The past couple of months I have been reflecting back on my life and relationships to get a better understanding of myself and who I brought into the union and the reasons why they ended. It’s been a fascinating and humbling experience. With extreme curiosity I have been dissecting them using many of the tools of NLP (Neuro-Linguistic Programming) specifically Love Strategies. I also had some great conversations with some friends this month regarding this so I am fulfilling my promise to write about it.
So what is a love strategy?
The central idea is that all of us want to feel loved in some way and have different ways (aka strategies) of communicating and receiving it. That being said, can you being to understand how important this can be in relationships?
Let’s take a look at 3 primary modes of communication in this strategy.
- Visual (what we see)
- Auditory (what we hear)
- Kinesthetic (what we feel)
Love Strategies use those three modes of communication. Some people have visual strategies for feeling loved, some have auditory strategies, and others have kinesthetic strategies.
What exactly do I mean? It is broken down like this:
Visual Love Strategy: People with the visual element need to “see” that you love them. Seeing it might mean receiving flowers or gifts, unexpected thoughtful acts(like a special romantic evening or getaway, a day of pampering, etc.). They need to see “evidence” or “proof.”
Auditory Love Strategy: People with this strategy need to hear the words “I love you” a lot, and other forms of verbal love validation.
Kinesthetic Love Strategy: People with this strategy need to be touched in certain ways. It can be as simple as holding hands in public or showing affection in that matter. Kinesthetic does not mean everything has to jump into sex, it simply means they need validation in this manner to feel loved.
Well, you might be saying inside your head “I like all three of those and I need all of them Makayla!”.
Guess what? I agree with you and when we first get into relationships we are firing off all three!! To some extent we need all three and yet there is one above all if it was not met might lead to hurt and conflict.
For example let’s say a couple is enjoying a whirl wind romance and after a couple of months there is some turbulence. They both aren’t feeling appreciated and loved. Amanda is visual and loves to receive love with evidence, she is hurt because Chris doesn’t want to do things together like they used to. Chris is auditory and he isn’t feeling motivated to do anything with her because he isn’t hearing I love you, or words that build him up. Sound familiar?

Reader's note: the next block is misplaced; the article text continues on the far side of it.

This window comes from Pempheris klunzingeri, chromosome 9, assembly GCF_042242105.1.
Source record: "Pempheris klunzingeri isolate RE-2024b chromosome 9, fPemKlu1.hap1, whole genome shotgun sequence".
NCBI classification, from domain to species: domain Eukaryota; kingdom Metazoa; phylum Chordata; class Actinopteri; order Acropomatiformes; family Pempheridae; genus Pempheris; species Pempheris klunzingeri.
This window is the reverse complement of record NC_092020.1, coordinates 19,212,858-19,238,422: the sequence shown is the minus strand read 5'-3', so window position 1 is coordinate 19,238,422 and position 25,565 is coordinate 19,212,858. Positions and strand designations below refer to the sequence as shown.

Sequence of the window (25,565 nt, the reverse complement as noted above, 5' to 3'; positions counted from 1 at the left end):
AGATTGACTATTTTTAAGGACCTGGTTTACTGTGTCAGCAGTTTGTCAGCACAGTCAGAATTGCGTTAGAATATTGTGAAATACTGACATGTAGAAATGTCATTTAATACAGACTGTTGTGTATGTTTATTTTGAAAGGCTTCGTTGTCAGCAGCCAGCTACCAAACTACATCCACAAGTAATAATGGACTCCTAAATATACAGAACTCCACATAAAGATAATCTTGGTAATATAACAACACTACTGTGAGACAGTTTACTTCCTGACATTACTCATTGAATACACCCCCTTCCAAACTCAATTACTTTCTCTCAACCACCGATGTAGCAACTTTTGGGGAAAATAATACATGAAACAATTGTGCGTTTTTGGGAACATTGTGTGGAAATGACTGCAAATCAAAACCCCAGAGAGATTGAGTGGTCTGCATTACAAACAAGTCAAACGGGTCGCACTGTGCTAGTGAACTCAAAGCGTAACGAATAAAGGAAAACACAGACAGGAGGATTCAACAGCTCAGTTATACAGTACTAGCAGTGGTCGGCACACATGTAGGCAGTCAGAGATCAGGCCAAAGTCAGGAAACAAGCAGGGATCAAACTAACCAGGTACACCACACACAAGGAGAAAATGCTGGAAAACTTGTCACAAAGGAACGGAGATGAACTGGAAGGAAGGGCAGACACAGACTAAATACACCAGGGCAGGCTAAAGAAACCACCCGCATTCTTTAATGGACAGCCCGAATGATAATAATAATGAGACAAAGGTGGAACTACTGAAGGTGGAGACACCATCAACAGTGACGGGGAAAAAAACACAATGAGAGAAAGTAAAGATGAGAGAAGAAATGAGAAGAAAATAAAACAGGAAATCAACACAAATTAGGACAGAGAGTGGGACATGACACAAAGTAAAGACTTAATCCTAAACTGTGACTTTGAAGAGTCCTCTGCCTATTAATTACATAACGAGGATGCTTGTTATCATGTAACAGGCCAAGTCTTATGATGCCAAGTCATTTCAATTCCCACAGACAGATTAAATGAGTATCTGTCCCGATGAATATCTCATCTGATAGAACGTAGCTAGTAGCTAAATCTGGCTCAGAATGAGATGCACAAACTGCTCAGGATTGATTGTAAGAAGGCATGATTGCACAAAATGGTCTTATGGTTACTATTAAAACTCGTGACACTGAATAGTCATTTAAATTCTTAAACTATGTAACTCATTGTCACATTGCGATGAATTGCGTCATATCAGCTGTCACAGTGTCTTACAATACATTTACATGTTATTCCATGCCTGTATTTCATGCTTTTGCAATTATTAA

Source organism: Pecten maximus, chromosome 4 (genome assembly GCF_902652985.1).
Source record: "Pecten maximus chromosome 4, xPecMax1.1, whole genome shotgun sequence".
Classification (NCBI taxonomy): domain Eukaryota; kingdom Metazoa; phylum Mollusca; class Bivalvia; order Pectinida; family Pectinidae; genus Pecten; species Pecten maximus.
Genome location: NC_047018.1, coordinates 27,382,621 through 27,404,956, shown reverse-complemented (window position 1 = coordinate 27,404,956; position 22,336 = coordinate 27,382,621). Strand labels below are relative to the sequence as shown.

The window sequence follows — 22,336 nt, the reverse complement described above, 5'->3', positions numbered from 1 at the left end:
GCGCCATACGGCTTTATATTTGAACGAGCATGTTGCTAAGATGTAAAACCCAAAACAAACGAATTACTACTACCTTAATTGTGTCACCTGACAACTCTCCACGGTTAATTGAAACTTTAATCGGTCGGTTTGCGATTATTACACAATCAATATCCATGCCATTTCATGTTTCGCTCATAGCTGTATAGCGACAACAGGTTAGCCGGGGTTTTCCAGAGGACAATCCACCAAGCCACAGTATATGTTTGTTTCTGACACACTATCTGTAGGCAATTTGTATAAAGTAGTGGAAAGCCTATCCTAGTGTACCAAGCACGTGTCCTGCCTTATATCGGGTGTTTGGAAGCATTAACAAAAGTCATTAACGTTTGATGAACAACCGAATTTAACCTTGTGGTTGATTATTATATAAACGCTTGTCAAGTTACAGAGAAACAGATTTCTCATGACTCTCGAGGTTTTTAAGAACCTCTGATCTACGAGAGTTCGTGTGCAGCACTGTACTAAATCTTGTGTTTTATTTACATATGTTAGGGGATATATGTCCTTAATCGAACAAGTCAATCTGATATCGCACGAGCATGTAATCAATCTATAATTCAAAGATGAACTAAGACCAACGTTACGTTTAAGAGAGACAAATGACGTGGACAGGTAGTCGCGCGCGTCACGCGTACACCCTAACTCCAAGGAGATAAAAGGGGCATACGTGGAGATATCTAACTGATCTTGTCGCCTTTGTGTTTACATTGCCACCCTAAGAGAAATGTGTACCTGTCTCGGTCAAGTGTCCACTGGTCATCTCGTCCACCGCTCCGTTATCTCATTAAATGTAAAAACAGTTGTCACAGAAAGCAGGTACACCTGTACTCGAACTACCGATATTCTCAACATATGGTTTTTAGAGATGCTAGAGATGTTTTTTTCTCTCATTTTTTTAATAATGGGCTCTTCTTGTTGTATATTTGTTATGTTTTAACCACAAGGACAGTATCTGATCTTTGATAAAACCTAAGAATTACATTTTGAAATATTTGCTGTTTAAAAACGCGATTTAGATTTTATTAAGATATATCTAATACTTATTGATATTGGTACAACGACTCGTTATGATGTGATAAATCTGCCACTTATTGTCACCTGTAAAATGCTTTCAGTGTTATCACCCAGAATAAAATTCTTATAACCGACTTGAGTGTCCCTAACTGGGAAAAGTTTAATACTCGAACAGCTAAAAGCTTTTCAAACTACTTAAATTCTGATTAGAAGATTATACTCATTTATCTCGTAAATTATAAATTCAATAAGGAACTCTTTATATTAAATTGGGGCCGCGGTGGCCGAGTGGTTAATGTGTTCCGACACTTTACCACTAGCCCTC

Why does this happen?
After the honeymoon phase in relationships we tend to settle down into the strategy we like to receive love best. Sometimes our love strategies are very different and in the case of Amanda and Chris their conflict is because they aren’t receiving love the way they individually like.
How can this be solved? Quite easily actually, it’s called communication.
Here are some questions to ask in order to learn your Love Strategy and the strategy of your significant other. It’s important to both execute this exercise in order to learn more about each other. Learning the strategies can definitely improve happiness, harmony and intimacy.
Here are some questions to help elicit strategies and get you started in the communication:
- In order to feel loved, do you need to hear the words, see it through actions, or be touched?
- What is the most important of those three to you?
- What area that if you did not receive it at all, might make you want to leave?
Enjoy eliciting and discovering each others Love Strategy. Love is fantastic and when you can communicate it in such a way where love and intimacy grows, your life and happiness grows as a result.
These strategies definitely would have resolved massive conflict in my past and yet at the same time I learned immensely from them and now have complete understanding and forgiveness using the Love Strategy model.
“To effectively communicate, we must realize that we are all different in the way we perceive the world and use this understanding as a guide in our communication with others” (Anthony Robbins).
Photo Credit© Dee*